Shivangi Wadhwa, Student of PRM-39
It is very rightly said that knowledge can be partly acquired through academics that we pursue but wisdom and empathy is gained through observations and experiences. My village stay at Kodli in Karnataka has been an eye opener for me as it gave me an opportunity to explore a remote part of the nation.
I would have never known how people in our country survive in basic amenities but for this experience. There are lessons which have changed my perception of rural India. It has made me realize how sustainability evolves even in the scarcity of resources. This was what I inferred from the working of self-help groups in the village which empower the women who seek means of livelihood.
The way these groups work in the village is really admirable. The weekly meetings are not only about the collection and distribution of funds but also involve active involvement and participation of women in varied discussions that revolve around individuals as well as the development of the village. They partake in singing songs and prayers for everyone’s welfare. Sometimes, it takes the shape of a business summit when entrepreneurial ideas are discussed for which loans can be taken both internally and externally. The appointment of a new leader in every meeting provides an excellent opportunity to become financially literate as she gets to directly engage in transactions with the banks. Also, the females become more vigilant while they learn basic accounting steps for recording the transactions.
Moreover, the coordination system is also excellent as they work in harmony and trust each other in the proceedings. One definitely doesn’t get to see such bonds in the fast-paced city life where we all are constantly running. However, these women plan for village development activities together despite their hardships. It is their thinking and concern for the welfare of all that makes them great.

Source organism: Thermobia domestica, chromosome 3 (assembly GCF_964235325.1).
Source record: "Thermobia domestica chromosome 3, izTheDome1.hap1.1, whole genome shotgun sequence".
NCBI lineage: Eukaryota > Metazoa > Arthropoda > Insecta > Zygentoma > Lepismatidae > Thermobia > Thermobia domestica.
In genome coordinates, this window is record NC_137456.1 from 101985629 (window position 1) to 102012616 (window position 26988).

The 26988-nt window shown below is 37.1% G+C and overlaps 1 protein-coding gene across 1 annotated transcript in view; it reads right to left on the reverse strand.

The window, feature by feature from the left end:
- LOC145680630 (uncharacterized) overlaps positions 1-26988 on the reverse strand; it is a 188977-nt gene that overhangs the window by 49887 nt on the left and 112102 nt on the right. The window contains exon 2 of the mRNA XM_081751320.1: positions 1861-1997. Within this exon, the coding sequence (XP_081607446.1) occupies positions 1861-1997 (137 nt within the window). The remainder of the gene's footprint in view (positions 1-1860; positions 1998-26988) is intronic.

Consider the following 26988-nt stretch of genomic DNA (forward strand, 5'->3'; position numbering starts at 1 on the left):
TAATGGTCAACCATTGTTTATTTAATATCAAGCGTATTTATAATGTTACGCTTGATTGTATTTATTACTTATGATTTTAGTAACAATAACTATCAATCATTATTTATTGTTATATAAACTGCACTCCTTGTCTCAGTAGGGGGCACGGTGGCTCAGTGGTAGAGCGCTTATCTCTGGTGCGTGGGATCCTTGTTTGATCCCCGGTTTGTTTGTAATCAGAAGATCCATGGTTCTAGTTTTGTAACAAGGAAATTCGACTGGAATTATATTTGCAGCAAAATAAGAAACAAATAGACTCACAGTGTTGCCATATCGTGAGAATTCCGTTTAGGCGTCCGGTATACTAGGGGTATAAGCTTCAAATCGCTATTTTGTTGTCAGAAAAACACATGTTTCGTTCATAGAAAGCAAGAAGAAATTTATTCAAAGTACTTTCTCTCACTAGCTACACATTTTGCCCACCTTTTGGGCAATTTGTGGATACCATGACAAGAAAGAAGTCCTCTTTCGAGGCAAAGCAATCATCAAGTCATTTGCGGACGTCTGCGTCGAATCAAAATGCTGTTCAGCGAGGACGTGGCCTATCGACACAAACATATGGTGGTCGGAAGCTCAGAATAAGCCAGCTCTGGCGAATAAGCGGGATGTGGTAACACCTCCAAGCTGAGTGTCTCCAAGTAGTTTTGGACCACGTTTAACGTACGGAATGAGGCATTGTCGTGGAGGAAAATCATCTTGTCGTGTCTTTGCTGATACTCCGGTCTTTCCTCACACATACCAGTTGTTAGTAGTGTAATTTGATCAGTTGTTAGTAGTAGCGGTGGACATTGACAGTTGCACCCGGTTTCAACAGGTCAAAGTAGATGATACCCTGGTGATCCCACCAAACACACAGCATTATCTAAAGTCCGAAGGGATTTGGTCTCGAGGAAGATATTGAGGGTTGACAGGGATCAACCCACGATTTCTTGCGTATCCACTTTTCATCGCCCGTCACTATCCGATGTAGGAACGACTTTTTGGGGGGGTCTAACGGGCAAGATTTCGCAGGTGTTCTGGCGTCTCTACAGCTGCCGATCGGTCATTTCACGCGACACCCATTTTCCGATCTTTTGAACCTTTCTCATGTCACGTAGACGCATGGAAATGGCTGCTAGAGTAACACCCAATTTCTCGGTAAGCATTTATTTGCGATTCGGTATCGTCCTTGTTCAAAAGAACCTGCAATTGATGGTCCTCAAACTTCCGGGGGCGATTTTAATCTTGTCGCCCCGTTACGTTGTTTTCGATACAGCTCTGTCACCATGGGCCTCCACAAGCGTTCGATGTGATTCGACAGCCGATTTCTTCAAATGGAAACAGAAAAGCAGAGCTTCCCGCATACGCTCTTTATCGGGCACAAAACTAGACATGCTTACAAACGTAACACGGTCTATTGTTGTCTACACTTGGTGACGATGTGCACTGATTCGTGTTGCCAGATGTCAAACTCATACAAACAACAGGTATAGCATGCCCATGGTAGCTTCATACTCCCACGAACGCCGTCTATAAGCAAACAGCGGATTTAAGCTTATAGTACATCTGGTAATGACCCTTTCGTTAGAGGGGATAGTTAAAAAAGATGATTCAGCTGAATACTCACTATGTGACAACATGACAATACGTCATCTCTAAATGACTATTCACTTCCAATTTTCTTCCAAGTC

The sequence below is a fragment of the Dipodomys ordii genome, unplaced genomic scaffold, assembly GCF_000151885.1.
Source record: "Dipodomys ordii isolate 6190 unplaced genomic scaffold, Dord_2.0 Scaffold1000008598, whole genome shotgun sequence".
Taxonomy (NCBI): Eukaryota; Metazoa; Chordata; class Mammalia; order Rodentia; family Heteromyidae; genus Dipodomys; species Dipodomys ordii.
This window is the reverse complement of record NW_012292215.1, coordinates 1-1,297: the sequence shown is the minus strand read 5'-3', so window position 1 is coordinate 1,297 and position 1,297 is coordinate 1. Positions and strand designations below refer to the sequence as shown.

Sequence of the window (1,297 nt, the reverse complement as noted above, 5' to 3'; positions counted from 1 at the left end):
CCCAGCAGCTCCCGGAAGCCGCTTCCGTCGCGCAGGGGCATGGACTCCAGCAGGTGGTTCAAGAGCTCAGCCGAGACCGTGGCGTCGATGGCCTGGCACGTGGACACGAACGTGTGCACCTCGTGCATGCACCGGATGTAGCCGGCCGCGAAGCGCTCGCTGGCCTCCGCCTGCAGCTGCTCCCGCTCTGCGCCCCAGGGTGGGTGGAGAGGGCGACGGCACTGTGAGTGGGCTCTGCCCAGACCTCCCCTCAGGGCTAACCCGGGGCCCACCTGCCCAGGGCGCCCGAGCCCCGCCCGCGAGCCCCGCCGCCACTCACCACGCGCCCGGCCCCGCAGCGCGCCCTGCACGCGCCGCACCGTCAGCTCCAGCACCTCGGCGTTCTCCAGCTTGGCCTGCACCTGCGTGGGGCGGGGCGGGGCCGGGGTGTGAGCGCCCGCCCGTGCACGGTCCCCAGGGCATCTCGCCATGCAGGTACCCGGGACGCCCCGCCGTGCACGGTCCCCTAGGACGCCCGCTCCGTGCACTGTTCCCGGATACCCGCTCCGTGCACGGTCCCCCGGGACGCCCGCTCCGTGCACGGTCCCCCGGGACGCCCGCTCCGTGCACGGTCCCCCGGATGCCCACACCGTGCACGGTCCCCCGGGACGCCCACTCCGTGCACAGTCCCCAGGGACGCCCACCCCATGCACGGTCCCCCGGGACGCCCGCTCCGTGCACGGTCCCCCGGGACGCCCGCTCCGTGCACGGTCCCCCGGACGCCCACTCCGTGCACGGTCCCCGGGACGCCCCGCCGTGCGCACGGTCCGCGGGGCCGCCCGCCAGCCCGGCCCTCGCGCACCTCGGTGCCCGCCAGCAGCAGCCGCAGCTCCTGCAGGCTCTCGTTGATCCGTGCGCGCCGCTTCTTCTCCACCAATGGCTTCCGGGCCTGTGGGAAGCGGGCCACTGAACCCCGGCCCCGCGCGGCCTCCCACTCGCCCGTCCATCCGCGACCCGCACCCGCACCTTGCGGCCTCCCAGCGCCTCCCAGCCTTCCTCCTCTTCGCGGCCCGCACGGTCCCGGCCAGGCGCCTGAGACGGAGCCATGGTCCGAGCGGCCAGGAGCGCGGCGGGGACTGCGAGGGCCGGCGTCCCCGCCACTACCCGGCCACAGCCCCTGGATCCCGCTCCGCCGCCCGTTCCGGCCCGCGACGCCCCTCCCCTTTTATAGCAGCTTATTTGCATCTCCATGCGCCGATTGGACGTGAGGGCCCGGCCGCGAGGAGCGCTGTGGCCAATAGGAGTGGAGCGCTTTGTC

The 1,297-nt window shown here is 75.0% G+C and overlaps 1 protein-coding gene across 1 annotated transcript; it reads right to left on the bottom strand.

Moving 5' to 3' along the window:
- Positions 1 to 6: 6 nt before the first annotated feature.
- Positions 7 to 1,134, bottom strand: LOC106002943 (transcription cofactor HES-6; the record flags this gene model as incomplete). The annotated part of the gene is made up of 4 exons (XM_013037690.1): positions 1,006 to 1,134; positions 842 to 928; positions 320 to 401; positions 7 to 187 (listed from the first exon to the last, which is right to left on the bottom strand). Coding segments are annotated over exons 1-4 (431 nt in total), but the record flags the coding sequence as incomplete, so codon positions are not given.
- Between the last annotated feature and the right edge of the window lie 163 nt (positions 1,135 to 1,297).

Their strength actually lies in unity which can be witnessed in these groups where all the members support each other both financially and emotionally. These groups not only encourage and promote out-of-the-box ideas for livelihoods but also work for their successful execution.
With no management pupils framing the structure and functioning of these meetings, no one can deny that the proceedings and working cannot get smoother. Thus by attending these meetings in my village, I learned that leadership cannot be taught through academics alone and sustainability can sometimes evolve on its own when it comes to survival.
Vaibhav Mogra, Student of PRM-39
It was the penultimate day of our group's stay in Pipalwada village in Mandavi taluka, Surat district. The day before, we had met some friendly and hospitable employees of the forest department office and they had agreed to us riding piggyback on their bikes through the initial stages of a very vast and dense forest cover.
Next day, after having an impeccably delicious breakfast, we left, excitedly anticipating to see and remember many new things and to make new memories. Our path was on a slightly sloping and rocky land. Across the road on the two downward sloping sides, there were rising various magnificent trees each with a charm of serenity that ran through and bound all the trees together. Shortly after, we stopped by a pond that looked straight out of the cover page of Walt Whitman's deathbed edition of ‘Leaves of Grass'. Five elderly and young women and a young man were talking amongst themselves in a Gujarati dialect that I could only sporadically grasp. This young man and the forest department employees must be seeing each other very often, I had guessed. They all shook hands in a way that rendered redundant any further ‘mannered questions' that are a prerequisite for good communication skills in the corporate world. The women meanwhile were crouched around a pile of short tree branches of about 7-8cm in length. After we all were introduced to the young man, he, with much interest told us that those tree branches were Teakwood, one that is also known as ‘sagwan' and is used to make our furniture robust. For this tree, the seeds aren't preferred to be sown in the ground since they take a longer time to grow into towering trees than if you sow the branches. That is why, those women were preparing the corners of those stems by cutting off any protrusions. We were also shown various other trees by the young man, some that cured diabetes and some from which diesel may be extracted. On our expression of appreciation of the beauty of the place, the young man proudly told us that none of his people do these forest plantations for any remuneration but only because they do not want the future generations to be deprived of a life-sustaining treasure.